The grandeur of The Players at Gramercy Park South’s brownstone townhouse facade with its Renaissance-style wrought iron working gas lanterns is striking, but not intimidating. This is one of the few remaining New York private clubs – which are endangered – that is welcoming, approachable, and outgoing. Maybe I’m biased because I have been a member for five years.
This club is well-known for its history. The ghosts of the club include Edwin Booth and Stanford White, Helen Hayes, James Cagney, Mark Twain, Sarah Bernhardt and Mark Twain. You are stepping into the club’s history since its inception, not just into the 19th century. Cagney, during a heated debate, rapped on the table at the Grill and cracked it. Multiple portraits of cultural icons are displayed, from Booth and Twain to Jimmy Fallon and Martha Plimpton. Actors Equity formed in the office that is next to The Library. The Booth Apartment has a skull that Sinatra used to play Hamlet.
Booth, the most prominent American actor of his era, was the founder of the club. He is best known for his interpretations Richard III and Hamlet. Actors were, despite their success and fame, not widely respected back then. They were seen as untrustworthy and disreputable. Booth wanted to create an environment where theater artists and others could meet with people from other professions and receive the same respect and respect. He purchased the townhouse in 1888 and founded The Players with Stanford White and Mark Twain. White transformed the building’s interior into an elegant private club. Booth kept a tiny, one-room apartment, which he used for his daughter and himself. It has been preserved exactly the way it was when Booth lived there. That’s the place where I mentioned the skull. It’s also a story about a man who was condemned and had seen Booth’s father perform. Let’s just say that he lost his head over Booth’s family talent.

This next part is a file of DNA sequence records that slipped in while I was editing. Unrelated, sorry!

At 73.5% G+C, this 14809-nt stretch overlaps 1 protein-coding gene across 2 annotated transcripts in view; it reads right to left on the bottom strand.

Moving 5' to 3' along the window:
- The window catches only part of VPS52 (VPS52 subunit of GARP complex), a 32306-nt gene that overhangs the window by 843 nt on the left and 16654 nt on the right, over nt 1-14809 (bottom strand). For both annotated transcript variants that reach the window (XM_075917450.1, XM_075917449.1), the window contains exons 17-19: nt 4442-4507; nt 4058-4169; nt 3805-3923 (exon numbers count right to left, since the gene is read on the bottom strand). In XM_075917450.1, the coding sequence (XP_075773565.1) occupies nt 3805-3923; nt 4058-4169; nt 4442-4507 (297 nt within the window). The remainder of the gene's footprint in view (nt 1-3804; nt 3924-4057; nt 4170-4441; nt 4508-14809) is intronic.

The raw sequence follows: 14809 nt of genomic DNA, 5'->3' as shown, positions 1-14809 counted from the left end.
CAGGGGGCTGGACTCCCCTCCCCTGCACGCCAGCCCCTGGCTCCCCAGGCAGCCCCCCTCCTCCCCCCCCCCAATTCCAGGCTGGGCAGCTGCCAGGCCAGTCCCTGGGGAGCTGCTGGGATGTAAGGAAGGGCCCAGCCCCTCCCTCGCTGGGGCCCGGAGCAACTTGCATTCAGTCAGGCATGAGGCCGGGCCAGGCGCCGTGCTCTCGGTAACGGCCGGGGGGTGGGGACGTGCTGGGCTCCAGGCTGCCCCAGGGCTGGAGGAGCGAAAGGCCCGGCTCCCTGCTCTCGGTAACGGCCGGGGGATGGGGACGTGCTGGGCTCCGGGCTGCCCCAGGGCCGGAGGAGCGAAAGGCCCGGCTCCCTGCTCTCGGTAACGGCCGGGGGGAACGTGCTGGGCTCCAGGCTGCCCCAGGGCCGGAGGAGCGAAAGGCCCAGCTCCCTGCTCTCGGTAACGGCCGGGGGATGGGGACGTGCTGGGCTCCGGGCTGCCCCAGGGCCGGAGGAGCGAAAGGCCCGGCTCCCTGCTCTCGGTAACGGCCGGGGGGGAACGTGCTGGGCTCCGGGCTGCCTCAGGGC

The Players is a historic landmark, but it’s not a boring place. The Players is the place to go to for a drink, a canoodle and a carouse. It was used as a speakeasy during Prohibition. There was a basement wall that separated Players from the National Arts Club adjacent. The opening allowed for raids on both clubs to be quickly dispatched to the other club. The Grill downstairs has a warm and friendly atmosphere. If you want to sit with a member at one the communal tables, they will tell you not to ask permission. Just sit down and say hello. The club is considered a second home by many members. It is a thriving community for theatre, film, and television artists as well as visual artists and musicians.
Eddie Castillo is the head bartender at The Players. This is another reason why The Players is my favorite place for drinking. Eddie has been in the club for 23+ years and I am sure he has at most one good story to share with us. Eddie will not break the code of silence – no dice. It seems that Players is the place where all that happens stays in Players. That’s great news. For my money, he also makes the best Manhattan in town. Eddie pours the cocktail to the rim of the glass. This requires me to bend down to take a sip and not spill it. This little choreography I call “The Labrador Retriever”. Eddie pours generously and continues to refill my glass each time I take one sip. It can take me a while to finish the glass before I am able to carry it to the table.
I asked him his favorite cocktail. I ask him about his favorite cocktail. It is the classic Martini. It is an elegant drink. “Martini” is gin – not vodka. Eddie’s recipe uses Gordon’s gin with 1/2 ounce of Martini & Rossi Extra dry vermouth. Stirred, not shaken. You can garnish with olives or a twist depending on your taste.
So I enjoy a Eddie’s Martini, enjoying the festive atmosphere at The Players. It is my favorite place to drink because of its history, camaraderie and beauty.